Once this works, you can repeat it for PIRs 3 and 4.

N.B. This is a hideous suggestion and it will lead to a sketch that is much too long and hard to debug and maintain. But you can get it working and learn about arrays later - it'll make an enlightening exercise.

Thanks for the suggestion Wildbill, but would you mind clarifying what you mean by:

You'll need to declare them alongside their counterparts as globals.

where you have this:

int ledPin = 13;                // choose the pin for the LED
int inputPin = 12;               // choose the input pin (for PIR sensor)
int pirState = LOW;             // we start, assuming no motion detected

You will also need this:

int ledPin1 = 3;                   // choose the pin for the LED
int inputPin1 = 2;               // choose the input pin (for PIR sensor)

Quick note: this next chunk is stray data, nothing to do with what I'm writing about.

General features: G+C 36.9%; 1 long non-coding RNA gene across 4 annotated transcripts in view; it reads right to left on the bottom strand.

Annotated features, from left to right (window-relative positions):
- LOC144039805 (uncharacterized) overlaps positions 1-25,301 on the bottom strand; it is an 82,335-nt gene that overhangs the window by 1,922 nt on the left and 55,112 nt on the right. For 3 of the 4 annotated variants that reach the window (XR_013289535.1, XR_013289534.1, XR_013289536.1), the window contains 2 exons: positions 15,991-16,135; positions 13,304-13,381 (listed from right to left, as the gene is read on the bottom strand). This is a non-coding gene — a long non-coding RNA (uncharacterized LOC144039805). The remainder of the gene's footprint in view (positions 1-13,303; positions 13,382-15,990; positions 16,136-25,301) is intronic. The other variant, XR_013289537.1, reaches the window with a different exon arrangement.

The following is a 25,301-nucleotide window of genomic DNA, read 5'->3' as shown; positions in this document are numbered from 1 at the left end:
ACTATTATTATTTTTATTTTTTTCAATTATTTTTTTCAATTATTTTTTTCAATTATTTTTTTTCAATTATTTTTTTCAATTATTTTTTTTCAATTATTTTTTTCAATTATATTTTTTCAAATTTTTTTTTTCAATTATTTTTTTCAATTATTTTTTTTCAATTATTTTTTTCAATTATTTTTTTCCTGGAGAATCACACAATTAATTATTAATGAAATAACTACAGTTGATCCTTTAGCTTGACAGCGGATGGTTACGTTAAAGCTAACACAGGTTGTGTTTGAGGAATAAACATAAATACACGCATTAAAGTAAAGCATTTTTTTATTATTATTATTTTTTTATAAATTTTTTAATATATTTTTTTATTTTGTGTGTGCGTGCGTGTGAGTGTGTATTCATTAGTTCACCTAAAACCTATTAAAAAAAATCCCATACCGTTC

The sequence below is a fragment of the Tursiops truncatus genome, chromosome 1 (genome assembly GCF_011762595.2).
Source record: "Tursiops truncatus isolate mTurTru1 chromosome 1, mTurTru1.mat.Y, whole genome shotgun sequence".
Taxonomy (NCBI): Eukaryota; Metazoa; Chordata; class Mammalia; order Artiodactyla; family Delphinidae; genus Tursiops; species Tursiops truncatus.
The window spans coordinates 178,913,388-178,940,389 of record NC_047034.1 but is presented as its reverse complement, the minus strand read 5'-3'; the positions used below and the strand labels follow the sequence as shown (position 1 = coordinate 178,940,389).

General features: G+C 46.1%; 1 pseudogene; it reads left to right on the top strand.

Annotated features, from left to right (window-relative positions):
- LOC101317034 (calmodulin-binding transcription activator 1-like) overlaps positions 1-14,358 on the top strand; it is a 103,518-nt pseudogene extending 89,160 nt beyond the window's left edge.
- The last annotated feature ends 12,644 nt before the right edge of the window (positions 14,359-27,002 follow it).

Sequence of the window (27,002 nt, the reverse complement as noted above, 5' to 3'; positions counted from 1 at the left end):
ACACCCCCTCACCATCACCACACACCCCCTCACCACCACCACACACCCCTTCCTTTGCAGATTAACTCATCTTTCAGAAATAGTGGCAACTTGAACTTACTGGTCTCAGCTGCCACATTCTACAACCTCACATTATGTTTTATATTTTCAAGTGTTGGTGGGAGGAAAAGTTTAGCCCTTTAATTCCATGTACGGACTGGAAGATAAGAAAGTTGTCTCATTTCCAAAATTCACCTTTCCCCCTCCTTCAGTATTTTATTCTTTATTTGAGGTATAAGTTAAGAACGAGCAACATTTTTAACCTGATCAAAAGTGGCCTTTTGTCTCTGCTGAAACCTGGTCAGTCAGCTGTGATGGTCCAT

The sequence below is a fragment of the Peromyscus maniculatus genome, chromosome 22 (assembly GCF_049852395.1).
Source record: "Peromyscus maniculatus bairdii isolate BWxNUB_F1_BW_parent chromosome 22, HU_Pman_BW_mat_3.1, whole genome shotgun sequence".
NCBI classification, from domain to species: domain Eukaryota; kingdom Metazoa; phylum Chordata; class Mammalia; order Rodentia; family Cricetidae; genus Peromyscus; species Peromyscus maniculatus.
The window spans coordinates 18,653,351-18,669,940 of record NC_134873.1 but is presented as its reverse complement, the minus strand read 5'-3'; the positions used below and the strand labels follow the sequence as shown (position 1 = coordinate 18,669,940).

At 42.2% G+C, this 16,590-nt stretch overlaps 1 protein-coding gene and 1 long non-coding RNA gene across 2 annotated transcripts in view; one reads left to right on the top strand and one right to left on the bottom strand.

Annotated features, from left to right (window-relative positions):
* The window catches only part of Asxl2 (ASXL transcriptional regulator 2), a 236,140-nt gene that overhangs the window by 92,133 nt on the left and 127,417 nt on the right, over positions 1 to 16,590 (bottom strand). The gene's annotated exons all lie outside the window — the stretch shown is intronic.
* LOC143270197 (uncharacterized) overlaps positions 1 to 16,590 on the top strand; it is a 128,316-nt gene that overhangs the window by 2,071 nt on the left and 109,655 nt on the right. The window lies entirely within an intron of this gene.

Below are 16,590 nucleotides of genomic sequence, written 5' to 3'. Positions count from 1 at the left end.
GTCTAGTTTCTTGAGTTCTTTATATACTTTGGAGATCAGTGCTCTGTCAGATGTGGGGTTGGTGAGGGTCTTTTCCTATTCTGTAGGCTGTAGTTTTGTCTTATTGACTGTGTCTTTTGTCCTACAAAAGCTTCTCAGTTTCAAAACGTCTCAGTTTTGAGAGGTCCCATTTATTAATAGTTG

int pirState1 = LOW;           // we start, assuming no motion detected

And the second section of code will need be changed to use this second set of variables.

Right, I think we’re getting somewhere!

Thanks to your suggestions Wildbill I have now altered the code and am getting some positive results.

I uploaded the code and now it would appear as though the two PIR sensors (just trying two for now) are working independently. When I wave my right hand I can turn off one of the relays and with my left hand I can turn off the other.

HOWEVER, the code does not appear to be looping so once the relays are switched off, they are off until you press the reset button on the arduino board. Also I do not know why the relays are ON when the code is first uploaded onto the arduino, as this is still the same code which I used for just the one PIR which started in the OFF position and made the connection when it detected motion.

A few thoughts for your consideration: